In the summer of 1979, Senate Majority Leader Robert C. Byrd led a delegation to the USSR to speak with Soviet President Leonid Brezhnev in the wake of Senate debates over the second Strategic Arms Limitation Talks (SALT II) Treaty. The meeting was accounted in a variety of documentary and photographic records now housed in the Robert C. Byrd Congressional Papers Collection at the Byrd Center.
SALT II was proposed to continue the efforts of the first SALT Treaty which had been signed by President Richard Nixon and President Brezhnev in 1972. SALT I mandated a freeze on the number of ballistic missile launchers operated by both the US and the Soviet Union and called for a dismantling of some outdated intercontinental ballistic missile (ICBM) launchers. In continuation of these efforts, SALT II proposed to halt the manufacturing of strategic nuclear weapons and infrastructure. The negotiations occurred over seven years during the Nixon, Ford, and Carter Administrations.
The exchanges between Byrd and Brezhnev grew anxious at times, especially over the topic of verification. SALT II prohibited each nation from interfering with the other’s verification of compliance procedures, but did not address ways in which verification could be impeded by disguising missile installations or by other means.
In response to the verification issue, Senator Byrd, along with Senator Birch Bayh (D-IN) cosponsored an amendment to the SALT II Treaty, sponsored by Senator Walter Huddleston (D-KY). Amendment 518 to the SALT II Treaty would have required the president to disclose any verification reports to the Senate for review.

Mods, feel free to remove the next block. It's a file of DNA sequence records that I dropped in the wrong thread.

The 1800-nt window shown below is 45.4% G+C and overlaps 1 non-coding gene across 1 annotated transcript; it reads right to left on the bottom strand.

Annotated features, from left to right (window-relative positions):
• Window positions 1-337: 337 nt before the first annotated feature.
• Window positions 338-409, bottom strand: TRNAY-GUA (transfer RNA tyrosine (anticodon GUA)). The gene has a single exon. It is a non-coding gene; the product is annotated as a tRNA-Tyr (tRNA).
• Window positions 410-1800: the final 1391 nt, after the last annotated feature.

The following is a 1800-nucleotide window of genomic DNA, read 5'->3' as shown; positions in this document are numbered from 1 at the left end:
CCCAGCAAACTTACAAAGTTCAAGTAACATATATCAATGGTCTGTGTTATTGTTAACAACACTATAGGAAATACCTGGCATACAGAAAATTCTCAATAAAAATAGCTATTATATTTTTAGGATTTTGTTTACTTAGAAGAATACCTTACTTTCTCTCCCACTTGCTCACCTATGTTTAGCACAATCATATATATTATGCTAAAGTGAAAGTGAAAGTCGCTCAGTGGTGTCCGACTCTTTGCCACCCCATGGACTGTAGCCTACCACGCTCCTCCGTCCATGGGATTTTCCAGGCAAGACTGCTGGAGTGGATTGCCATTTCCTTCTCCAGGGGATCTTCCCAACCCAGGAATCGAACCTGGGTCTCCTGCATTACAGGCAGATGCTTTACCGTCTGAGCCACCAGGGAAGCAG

Senator Byrd ultimately supported the treaty, but his constituents in West Virginia did not share in supporting President Carter’s efforts on SALT II. Constituent letters and petitions poured into the Senator’s office. This was not the first time Senator Byrd’s support for the Carter Administration would pit himself against the views of his constituents. Senator Byrd received similar opposition when he supported the 1977 Panama Canal Treaty.
After half a year of debate and deliberation in the Senate, the chances of ratification for the treaty further eroded in late 1979 when the Soviet Union invaded Afghanistan. On January 3, 1980, President Carter wrote to Senator Byrd asking him to halt floor debate on the treaty in light of the Soviets’ breach of US trust. Senator Byrd agreed with President Carter’s request and issued a press release announcing the delay while still stating his support for the treaty. The Senate never ratified the SALT II Treaty, even though both nations honored the agreement until it expired in 1985.
*All documents linked in the blog are from the Robert C. Byrd Congressional Papers Collection.
Pfaltzgraff, Jr., Robert L. “The Superpower Relationship and U.S. National Security Policy in the 1980s.” Annals of the American Academy of Political and Social Science 457 (September 1981): 186-196.
U.S. Department of State. “Treaty Between the United States of America and the Union of Soviet Socialists Republics on the Limitation of Strategic Offensive Arms (SALT II).” Accessed May 26, 2015. http://www.state.gov/t/isn/5195.htm#narrative